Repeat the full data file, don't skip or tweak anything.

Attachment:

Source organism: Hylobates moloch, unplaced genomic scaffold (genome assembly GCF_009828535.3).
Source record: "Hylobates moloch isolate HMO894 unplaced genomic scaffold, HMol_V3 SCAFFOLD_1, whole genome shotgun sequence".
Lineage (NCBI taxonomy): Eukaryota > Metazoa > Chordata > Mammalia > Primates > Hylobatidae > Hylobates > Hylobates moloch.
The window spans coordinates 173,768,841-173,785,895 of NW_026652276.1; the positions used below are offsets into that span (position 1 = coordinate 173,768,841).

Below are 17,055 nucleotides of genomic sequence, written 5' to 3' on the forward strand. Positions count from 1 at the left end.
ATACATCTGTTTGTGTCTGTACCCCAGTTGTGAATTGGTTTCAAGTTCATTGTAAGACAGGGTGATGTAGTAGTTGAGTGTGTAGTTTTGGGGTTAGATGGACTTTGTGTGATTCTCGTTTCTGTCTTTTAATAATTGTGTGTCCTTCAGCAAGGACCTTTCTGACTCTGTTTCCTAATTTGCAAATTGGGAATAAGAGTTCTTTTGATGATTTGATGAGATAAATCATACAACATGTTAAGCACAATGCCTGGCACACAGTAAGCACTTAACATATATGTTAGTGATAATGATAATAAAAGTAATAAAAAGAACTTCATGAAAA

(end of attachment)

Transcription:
Source organism: Hylobates moloch, unplaced genomic scaffold (genome assembly GCF_009828535.3).
Source record: "Hylobates moloch isolate HMO894 unplaced genomic scaffold, HMol_V3 SCAFFOLD_1, whole genome shotgun sequence".
Lineage (NCBI taxonomy): Eukaryota > Metazoa > Chordata > Mammalia > Primates > Hylobatidae > Hylobates > Hylobates moloch.
The window spans coordinates 173,768,841-173,785,895 of NW_026652276.1; the positions used below are offsets into that span (position 1 = coordinate 173,768,841).

Below are 17,055 nucleotides of genomic sequence, written 5' to 3' on the forward strand. Positions count from 1 at the left end.
ATACATCTGTTTGTGTCTGTACCCCAGTTGTGAATTGGTTTCAAGTTCATTGTAAGACAGGGTGATGTAGTAGTTGAGTGTGTAGTTTTGGGGTTAGATGGACTTTGTGTGATTCTCGTTTCTGTCTTTTAATAATTGTGTGTCCTTCAGCAAGGACCTTTCTGACTCTGTTTCCTAATTTGCAAATTGGGAATAAGAGTTCTTTTGATGATTTGATGAGATAAATCATACAACATGTTAAGCACAATGCCTGGCACACAGTAAGCACTTAACATATATGTTAGTGATAATGATAATAAAAGTAATAAAAAGAACTTCATGAAAA